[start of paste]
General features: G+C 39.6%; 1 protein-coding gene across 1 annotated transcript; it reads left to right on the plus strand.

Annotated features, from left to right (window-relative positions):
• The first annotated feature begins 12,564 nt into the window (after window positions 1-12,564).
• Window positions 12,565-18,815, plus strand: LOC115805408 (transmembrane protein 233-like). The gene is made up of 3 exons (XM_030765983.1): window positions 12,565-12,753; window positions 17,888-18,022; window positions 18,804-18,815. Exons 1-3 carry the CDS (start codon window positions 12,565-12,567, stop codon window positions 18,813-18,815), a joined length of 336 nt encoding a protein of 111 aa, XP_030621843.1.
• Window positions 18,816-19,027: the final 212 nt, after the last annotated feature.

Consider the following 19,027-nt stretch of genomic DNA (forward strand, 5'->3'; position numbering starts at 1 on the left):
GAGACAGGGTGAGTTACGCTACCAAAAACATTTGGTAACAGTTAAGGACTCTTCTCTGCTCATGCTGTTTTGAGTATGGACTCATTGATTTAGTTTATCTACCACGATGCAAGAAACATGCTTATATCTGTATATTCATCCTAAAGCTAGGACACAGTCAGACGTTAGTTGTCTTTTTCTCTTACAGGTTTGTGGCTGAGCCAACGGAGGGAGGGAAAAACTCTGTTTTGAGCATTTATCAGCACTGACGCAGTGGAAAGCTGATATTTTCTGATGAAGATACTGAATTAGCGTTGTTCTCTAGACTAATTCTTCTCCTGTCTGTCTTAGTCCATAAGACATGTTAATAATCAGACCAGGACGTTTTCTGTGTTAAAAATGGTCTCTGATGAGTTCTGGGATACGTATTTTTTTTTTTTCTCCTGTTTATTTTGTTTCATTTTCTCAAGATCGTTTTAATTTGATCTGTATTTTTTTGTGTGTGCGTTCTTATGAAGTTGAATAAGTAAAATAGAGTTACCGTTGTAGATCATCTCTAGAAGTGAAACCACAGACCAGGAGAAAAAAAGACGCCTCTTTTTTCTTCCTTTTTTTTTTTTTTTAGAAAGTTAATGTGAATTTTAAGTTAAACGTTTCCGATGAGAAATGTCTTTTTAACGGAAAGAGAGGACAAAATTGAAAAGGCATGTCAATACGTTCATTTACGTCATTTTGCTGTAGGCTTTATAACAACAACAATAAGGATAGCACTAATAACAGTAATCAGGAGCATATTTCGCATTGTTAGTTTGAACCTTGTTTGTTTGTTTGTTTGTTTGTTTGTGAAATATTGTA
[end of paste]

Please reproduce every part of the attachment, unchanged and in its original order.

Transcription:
General features: G+C 39.6%; 1 protein-coding gene across 1 annotated transcript; it reads left to right on the plus strand.

Annotated features, from left to right (window-relative positions):
• The first annotated feature begins 12,564 nt into the window (after window positions 1-12,564).
• Window positions 12,565-18,815, plus strand: LOC115805408 (transmembrane protein 233-like). The gene is made up of 3 exons (XM_030765983.1): window positions 12,565-12,753; window positions 17,888-18,022; window positions 18,804-18,815. Exons 1-3 carry the CDS (start codon window positions 12,565-12,567, stop codon window positions 18,813-18,815), a joined length of 336 nt encoding a protein of 111 aa, XP_030621843.1.
• Window positions 18,816-19,027: the final 212 nt, after the last annotated feature.

Consider the following 19,027-nt stretch of genomic DNA (forward strand, 5'->3'; position numbering starts at 1 on the left):
GAGACAGGGTGAGTTACGCTACCAAAAACATTTGGTAACAGTTAAGGACTCTTCTCTGCTCATGCTGTTTTGAGTATGGACTCATTGATTTAGTTTATCTACCACGATGCAAGAAACATGCTTATATCTGTATATTCATCCTAAAGCTAGGACACAGTCAGACGTTAGTTGTCTTTTTCTCTTACAGGTTTGTGGCTGAGCCAACGGAGGGAGGGAAAAACTCTGTTTTGAGCATTTATCAGCACTGACGCAGTGGAAAGCTGATATTTTCTGATGAAGATACTGAATTAGCGTTGTTCTCTAGACTAATTCTTCTCCTGTCTGTCTTAGTCCATAAGACATGTTAATAATCAGACCAGGACGTTTTCTGTGTTAAAAATGGTCTCTGATGAGTTCTGGGATACGTATTTTTTTTTTTTCTCCTGTTTATTTTGTTTCATTTTCTCAAGATCGTTTTAATTTGATCTGTATTTTTTTGTGTGTGCGTTCTTATGAAGTTGAATAAGTAAAATAGAGTTACCGTTGTAGATCATCTCTAGAAGTGAAACCACAGACCAGGAGAAAAAAAGACGCCTCTTTTTTCTTCCTTTTTTTTTTTTTTTAGAAAGTTAATGTGAATTTTAAGTTAAACGTTTCCGATGAGAAATGTCTTTTTAACGGAAAGAGAGGACAAAATTGAAAAGGCATGTCAATACGTTCATTTACGTCATTTTGCTGTAGGCTTTATAACAACAACAATAAGGATAGCACTAATAACAGTAATCAGGAGCATATTTCGCATTGTTAGTTTGAACCTTGTTTGTTTGTTTGTTTGTTTGTTTGTGAAATATTGTA